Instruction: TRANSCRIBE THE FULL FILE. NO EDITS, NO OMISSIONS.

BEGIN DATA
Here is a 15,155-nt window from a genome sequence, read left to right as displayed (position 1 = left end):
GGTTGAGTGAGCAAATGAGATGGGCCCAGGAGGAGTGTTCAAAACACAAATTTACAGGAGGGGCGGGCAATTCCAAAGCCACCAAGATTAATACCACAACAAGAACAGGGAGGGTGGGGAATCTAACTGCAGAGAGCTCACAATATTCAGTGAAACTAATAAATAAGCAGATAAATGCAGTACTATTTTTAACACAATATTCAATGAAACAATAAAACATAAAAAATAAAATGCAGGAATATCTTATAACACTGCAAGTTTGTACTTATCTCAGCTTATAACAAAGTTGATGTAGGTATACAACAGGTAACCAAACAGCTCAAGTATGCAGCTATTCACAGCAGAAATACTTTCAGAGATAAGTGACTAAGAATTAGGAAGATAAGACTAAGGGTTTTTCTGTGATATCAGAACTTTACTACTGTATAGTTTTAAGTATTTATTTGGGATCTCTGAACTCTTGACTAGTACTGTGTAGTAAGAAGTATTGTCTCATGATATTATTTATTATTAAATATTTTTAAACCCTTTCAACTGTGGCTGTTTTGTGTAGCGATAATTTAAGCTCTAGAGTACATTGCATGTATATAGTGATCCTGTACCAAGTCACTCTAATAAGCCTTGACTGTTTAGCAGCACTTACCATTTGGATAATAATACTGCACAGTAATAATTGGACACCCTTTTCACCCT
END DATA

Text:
Here is a 15,155-nt window from a genome sequence, read left to right as displayed (position 1 = left end):
GGTTGAGTGAGCAAATGAGATGGGCCCAGGAGGAGTGTTCAAAACACAAATTTACAGGAGGGGCGGGCAATTCCAAAGCCACCAAGATTAATACCACAACAAGAACAGGGAGGGTGGGGAATCTAACTGCAGAGAGCTCACAATATTCAGTGAAACTAATAAATAAGCAGATAAATGCAGTACTATTTTTAACACAATATTCAATGAAACAATAAAACATAAAAAATAAAATGCAGGAATATCTTATAACACTGCAAGTTTGTACTTATCTCAGCTTATAACAAAGTTGATGTAGGTATACAACAGGTAACCAAACAGCTCAAGTATGCAGCTATTCACAGCAGAAATACTTTCAGAGATAAGTGACTAAGAATTAGGAAGATAAGACTAAGGGTTTTTCTGTGATATCAGAACTTTACTACTGTATAGTTTTAAGTATTTATTTGGGATCTCTGAACTCTTGACTAGTACTGTGTAGTAAGAAGTATTGTCTCATGATATTATTTATTATTAAATATTTTTAAACCCTTTCAACTGTGGCTGTTTTGTGTAGCGATAATTTAAGCTCTAGAGTACATTGCATGTATATAGTGATCCTGTACCAAGTCACTCTAATAAGCCTTGACTGTTTAGCAGCACTTACCATTTGGATAATAATACTGCACAGTAATAATTGGACACCCTTTTCACCCT